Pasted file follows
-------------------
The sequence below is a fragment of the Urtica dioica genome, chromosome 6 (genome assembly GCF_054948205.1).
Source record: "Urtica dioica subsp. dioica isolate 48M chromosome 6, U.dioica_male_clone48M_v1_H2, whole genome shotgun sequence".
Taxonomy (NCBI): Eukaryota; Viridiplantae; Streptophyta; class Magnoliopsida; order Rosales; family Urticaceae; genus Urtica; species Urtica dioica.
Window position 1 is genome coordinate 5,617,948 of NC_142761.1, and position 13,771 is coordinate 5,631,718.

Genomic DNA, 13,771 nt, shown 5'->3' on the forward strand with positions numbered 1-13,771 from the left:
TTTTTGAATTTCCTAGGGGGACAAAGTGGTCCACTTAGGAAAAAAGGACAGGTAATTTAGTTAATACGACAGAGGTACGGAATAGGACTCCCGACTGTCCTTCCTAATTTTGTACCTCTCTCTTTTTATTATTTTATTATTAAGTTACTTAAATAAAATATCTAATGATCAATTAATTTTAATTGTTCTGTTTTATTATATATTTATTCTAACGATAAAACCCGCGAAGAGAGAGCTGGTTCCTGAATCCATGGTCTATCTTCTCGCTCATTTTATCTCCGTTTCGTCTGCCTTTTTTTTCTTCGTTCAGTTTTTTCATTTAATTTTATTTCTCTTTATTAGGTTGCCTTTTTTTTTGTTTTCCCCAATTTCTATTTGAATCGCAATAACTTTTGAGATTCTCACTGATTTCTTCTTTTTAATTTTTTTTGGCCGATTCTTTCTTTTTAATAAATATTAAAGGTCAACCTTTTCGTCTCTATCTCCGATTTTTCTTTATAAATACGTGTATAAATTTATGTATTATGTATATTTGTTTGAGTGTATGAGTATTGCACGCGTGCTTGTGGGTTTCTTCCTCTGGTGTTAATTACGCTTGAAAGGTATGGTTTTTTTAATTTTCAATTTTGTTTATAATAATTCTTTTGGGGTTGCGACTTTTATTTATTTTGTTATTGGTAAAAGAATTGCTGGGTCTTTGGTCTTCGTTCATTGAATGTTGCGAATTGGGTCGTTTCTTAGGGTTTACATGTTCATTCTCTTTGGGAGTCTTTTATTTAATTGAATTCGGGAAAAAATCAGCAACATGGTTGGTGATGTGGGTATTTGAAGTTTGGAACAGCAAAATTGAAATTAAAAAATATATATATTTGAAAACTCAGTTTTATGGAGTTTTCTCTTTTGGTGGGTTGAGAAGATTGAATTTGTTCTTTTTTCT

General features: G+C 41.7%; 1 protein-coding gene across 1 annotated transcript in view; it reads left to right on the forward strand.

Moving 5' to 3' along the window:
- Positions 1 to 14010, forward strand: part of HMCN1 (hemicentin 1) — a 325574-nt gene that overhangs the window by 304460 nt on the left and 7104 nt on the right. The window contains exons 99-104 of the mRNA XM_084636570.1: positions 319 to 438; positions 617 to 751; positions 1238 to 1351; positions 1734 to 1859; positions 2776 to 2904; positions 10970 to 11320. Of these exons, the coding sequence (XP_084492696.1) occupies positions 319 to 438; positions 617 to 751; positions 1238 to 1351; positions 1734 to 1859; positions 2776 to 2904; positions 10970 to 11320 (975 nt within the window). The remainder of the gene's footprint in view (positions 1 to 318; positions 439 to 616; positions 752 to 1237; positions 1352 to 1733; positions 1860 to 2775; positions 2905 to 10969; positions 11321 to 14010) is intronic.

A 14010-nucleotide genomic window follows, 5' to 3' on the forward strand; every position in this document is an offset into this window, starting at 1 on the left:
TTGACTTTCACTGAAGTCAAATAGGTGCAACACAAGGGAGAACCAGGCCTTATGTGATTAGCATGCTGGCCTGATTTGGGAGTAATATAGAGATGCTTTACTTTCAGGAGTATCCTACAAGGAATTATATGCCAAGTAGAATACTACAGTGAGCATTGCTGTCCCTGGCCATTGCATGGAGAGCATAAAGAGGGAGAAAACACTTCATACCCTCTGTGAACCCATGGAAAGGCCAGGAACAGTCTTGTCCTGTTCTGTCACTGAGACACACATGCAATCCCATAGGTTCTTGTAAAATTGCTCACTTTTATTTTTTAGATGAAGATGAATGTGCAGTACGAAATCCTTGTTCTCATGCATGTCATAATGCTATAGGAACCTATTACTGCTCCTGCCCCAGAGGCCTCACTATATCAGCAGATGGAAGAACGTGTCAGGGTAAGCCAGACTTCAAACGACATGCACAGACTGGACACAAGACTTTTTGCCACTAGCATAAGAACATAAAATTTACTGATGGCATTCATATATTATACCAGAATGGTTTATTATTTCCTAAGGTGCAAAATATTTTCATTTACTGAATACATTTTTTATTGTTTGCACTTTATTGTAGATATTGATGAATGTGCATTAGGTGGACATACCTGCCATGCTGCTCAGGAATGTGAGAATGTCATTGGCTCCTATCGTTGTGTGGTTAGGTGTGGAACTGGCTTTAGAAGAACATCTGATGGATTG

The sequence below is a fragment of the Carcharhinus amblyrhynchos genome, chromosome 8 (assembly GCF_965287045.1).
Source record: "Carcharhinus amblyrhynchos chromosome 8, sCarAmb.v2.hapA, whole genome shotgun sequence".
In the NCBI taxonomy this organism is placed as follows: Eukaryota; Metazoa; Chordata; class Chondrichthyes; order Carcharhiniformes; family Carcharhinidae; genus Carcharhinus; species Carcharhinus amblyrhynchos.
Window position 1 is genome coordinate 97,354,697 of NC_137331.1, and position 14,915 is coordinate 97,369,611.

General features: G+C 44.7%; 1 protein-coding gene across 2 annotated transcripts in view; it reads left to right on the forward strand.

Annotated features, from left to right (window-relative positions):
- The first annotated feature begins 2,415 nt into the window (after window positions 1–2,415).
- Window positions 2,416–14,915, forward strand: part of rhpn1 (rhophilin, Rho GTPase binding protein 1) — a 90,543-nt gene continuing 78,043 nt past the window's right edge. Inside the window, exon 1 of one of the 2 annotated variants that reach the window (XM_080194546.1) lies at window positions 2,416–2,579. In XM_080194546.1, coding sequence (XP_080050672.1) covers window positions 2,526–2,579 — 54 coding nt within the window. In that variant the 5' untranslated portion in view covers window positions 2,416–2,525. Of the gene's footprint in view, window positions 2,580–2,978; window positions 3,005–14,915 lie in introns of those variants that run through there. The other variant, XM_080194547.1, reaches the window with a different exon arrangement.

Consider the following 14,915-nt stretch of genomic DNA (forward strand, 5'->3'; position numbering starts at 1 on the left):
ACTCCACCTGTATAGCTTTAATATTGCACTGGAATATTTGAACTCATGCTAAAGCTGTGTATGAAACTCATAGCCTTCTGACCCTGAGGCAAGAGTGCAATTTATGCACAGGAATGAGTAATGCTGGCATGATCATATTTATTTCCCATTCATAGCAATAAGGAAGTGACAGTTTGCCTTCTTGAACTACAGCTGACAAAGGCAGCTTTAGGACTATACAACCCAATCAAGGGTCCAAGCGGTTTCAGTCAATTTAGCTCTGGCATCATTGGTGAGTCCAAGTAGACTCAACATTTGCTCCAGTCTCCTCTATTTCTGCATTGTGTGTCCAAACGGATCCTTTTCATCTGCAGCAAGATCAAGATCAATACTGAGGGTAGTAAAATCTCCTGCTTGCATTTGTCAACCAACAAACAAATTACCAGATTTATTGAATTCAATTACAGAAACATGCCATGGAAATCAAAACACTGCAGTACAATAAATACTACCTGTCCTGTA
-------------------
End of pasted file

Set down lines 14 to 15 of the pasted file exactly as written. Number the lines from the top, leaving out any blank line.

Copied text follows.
In the NCBI taxonomy this organism is placed as follows: Eukaryota; Metazoa; Chordata; class Chondrichthyes; order Carcharhiniformes; family Carcharhinidae; genus Carcharhinus; species Carcharhinus amblyrhynchos.
Window position 1 is genome coordinate 97,354,697 of NC_137331.1, and position 14,915 is coordinate 97,369,611.